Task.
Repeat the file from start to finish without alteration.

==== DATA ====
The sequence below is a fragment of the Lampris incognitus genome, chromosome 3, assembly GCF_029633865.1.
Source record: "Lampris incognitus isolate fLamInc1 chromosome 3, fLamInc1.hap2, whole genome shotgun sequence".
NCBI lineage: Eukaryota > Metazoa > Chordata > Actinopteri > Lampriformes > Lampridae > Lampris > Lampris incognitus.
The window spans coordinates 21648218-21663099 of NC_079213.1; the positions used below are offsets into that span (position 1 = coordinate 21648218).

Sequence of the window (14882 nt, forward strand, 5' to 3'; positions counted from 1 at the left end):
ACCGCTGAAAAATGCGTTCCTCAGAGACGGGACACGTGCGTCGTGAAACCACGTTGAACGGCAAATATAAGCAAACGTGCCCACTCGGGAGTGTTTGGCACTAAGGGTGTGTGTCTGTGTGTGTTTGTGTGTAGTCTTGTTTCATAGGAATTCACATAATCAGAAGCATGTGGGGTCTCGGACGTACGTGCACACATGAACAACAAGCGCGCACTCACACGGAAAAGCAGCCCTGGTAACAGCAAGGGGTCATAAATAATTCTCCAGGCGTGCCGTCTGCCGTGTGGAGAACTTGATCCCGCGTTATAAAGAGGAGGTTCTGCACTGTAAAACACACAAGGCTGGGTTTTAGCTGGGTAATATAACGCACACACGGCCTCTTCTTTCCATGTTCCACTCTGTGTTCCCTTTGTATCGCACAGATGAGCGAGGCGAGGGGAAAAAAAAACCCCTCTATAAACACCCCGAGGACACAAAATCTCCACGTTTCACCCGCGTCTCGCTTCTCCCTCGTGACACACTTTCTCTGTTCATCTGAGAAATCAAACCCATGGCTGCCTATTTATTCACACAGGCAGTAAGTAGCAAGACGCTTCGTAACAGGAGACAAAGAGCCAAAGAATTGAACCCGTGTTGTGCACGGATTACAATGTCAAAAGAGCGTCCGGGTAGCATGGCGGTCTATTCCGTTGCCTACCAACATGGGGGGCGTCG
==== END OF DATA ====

The sequence below is a fragment of the Lampris incognitus genome, chromosome 3, assembly GCF_029633865.1.
Source record: "Lampris incognitus isolate fLamInc1 chromosome 3, fLamInc1.hap2, whole genome shotgun sequence".
NCBI lineage: Eukaryota > Metazoa > Chordata > Actinopteri > Lampriformes > Lampridae > Lampris > Lampris incognitus.
The window spans coordinates 21648218-21663099 of NC_079213.1; the positions used below are offsets into that span (position 1 = coordinate 21648218).

Sequence of the window (14882 nt, forward strand, 5' to 3'; positions counted from 1 at the left end):
ACCGCTGAAAAATGCGTTCCTCAGAGACGGGACACGTGCGTCGTGAAACCACGTTGAACGGCAAATATAAGCAAACGTGCCCACTCGGGAGTGTTTGGCACTAAGGGTGTGTGTCTGTGTGTGTTTGTGTGTAGTCTTGTTTCATAGGAATTCACATAATCAGAAGCATGTGGGGTCTCGGACGTACGTGCACACATGAACAACAAGCGCGCACTCACACGGAAAAGCAGCCCTGGTAACAGCAAGGGGTCATAAATAATTCTCCAGGCGTGCCGTCTGCCGTGTGGAGAACTTGATCCCGCGTTATAAAGAGGAGGTTCTGCACTGTAAAACACACAAGGCTGGGTTTTAGCTGGGTAATATAACGCACACACGGCCTCTTCTTTCCATGTTCCACTCTGTGTTCCCTTTGTATCGCACAGATGAGCGAGGCGAGGGGAAAAAAAAACCCCTCTATAAACACCCCGAGGACACAAAATCTCCACGTTTCACCCGCGTCTCGCTTCTCCCTCGTGACACACTTTCTCTGTTCATCTGAGAAATCAAACCCATGGCTGCCTATTTATTCACACAGGCAGTAAGTAGCAAGACGCTTCGTAACAGGAGACAAAGAGCCAAAGAATTGAACCCGTGTTGTGCACGGATTACAATGTCAAAAGAGCGTCCGGGTAGCATGGCGGTCTATTCCGTTGCCTACCAACATGGGGGGCGTCG